Poly(difluoromethylene), alpha-chloro-omega-
(2,2-dichloro-1,1,2- trifluoroethyl)
CAS No. 79070-11-4

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Adverse Effects:


Regulatory Information
(only comprehensive for the US)
US EPA Registered: Yes 
List 3 Inert 
Of special interest:

January 15, 2005. Canada Gazette. Part 1. Vo. 139, No. 3.

Notice with respect to certain perfluoroalkyl and fluoroalkyl substances. Pursuant to paragraph 71(1)(b) of the Canadian Environmental Protection Act, 1999, notice is hereby given that the Minister of the Environment requires, for the purpose of assessing whether the substances listed in Schedule 1 to this notice are toxic or are capable of becoming toxic, or for the purpose of assessing whether to control or the manner in which to control the listed substances, any person described in Schedule 2 to this notice who possesses or who may reasonably be expected to have access to the information required in Schedule 3 to this notice to provide that information no later than April 28, 2005, at 3 p.m. Eastern Standard Time.

SCHEDULE 1 Substances
The substances included in the scope of this notice are those that meet the following criteria: Perfluoroalkyl and fluoroalkyl substances that contain the chemical fragment R-(CF2)n-R', where n is greater than or equal to 3, R is any atom or molecular moiety, R' is any atom or molecular moiety other than H, F or Cl, and any F may be substituted with a perfluoroalkyl group. (Excluding perfluorooctane sulfonate (PFOS), its salts, and its precursors that contain the C8F17SO2, C8F17SO3, or C8F17SO2N group.)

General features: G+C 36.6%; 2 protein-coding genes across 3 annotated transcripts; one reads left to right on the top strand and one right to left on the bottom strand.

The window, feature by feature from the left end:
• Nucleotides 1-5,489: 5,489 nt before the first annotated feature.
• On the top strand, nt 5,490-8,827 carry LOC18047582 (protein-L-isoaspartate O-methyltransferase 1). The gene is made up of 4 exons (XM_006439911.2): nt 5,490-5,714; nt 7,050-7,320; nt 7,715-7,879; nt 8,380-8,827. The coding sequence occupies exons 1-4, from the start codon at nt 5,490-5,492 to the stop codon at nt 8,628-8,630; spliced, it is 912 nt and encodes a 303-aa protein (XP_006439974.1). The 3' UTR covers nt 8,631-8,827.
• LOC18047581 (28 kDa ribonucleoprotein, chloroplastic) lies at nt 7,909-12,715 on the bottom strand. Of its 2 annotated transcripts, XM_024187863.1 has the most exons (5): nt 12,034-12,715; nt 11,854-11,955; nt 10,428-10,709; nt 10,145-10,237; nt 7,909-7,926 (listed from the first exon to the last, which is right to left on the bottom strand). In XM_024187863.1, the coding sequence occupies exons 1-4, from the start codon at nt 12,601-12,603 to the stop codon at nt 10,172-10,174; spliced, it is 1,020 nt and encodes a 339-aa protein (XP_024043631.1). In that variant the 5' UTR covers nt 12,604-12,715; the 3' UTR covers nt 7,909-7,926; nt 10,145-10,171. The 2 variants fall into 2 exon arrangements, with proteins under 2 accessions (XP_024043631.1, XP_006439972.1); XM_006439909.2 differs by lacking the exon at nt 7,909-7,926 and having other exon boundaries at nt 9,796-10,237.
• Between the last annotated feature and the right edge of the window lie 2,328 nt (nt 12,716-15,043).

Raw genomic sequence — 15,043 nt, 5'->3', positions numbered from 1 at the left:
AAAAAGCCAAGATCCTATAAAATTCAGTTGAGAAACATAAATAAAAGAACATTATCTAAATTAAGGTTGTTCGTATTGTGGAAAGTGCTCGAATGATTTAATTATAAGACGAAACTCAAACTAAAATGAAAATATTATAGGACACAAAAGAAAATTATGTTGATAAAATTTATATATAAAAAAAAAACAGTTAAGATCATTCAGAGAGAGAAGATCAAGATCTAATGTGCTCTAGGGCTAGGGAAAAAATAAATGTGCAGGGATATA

Poly(difluoromethylene), alpha-chloro-omega(2,2-dichloro-1,1,2-trifluoroethyl)- was included in the following list:

22. Miscellaneous perfluoroalkyl and fluoroalkyl substances:

Material Safety Data Sheet for Omega 28. Published by Omega Manufacturing Division, Magna Industrial Co. Limited, 18/F, Guardian House, Hong Kong. Also available at http://www.easylube.com.tw/image/omega01.pdf 

US EPA List of Inerts. This substance is on List 3.

Note: US EPA allows so-called "Inert" ingredients to be commonly mixed with the "active" pesticidal ingredient to create a formulated pesticide product. According to EPA, "The term `inert' is not intended to imply nontoxicity; the ingredient may or may not be chemically active." "Inert" ingredients include solvents, emulsifiers, spreaders, and other substances mixed into pesticide products to increase the effectiveness of the active ingredients, make the product easier to apply, or to allow several active ingredients to mix in one solution. Both US EPA and California Department of Pesticide Regulation require pesticide manufacturers to identify inert ingredients in their products but do not disclose this information to the general public because the pesticide industry considers product formulations trade secrets, protected by law and by the US EPA. The US EPA category of Inerts (as of September 2003):

List 1 - Of Toxicological Concern
List 2 - Potentially Toxic / High Priority for Testing
List 3 - Of Unknown Toxicity
List 4A - Generally Regarded as Safe
List 4B - EPA states it has Sufficient Information to Reasonably Conclude that the Current Use Pattern in Pesticide Products will not Adversely Affect Public Health or the Environment
List 4 (all)

See good report: Toxic Secrets": "Inert" Ingredients in Pesticides 1987-1997, published by Northwest Coalition for Alternatives to Pesticides.

Fluoride Action Network | Pesticide Project | 315-379-9200 | pesticides@fluoridealert.org